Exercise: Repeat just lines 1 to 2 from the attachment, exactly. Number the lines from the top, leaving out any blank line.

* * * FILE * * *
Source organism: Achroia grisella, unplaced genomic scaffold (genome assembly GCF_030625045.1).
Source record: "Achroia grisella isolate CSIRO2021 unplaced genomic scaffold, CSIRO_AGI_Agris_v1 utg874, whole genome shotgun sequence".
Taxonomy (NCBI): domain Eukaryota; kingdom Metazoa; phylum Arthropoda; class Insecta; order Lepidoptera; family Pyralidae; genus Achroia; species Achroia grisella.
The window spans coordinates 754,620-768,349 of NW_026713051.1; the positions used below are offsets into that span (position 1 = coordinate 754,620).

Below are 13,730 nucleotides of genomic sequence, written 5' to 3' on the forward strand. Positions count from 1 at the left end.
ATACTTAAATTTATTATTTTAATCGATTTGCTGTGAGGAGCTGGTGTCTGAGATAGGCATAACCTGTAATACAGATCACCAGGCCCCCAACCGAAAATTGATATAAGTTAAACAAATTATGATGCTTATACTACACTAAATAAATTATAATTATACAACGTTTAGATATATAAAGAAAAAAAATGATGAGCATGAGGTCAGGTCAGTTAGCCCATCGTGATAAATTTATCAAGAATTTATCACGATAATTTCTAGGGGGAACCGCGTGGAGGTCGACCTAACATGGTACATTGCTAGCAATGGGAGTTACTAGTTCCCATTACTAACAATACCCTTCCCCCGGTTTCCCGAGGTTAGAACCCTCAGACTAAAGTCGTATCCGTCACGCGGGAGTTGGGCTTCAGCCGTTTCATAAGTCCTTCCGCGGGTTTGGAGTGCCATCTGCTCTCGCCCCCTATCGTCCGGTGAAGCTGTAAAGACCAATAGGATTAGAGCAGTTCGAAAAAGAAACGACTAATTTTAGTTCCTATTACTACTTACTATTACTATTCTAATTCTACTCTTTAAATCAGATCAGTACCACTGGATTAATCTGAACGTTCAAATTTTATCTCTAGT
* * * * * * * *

Source organism: Achroia grisella, unplaced genomic scaffold (genome assembly GCF_030625045.1).
Source record: "Achroia grisella isolate CSIRO2021 unplaced genomic scaffold, CSIRO_AGI_Agris_v1 utg874, whole genome shotgun sequence".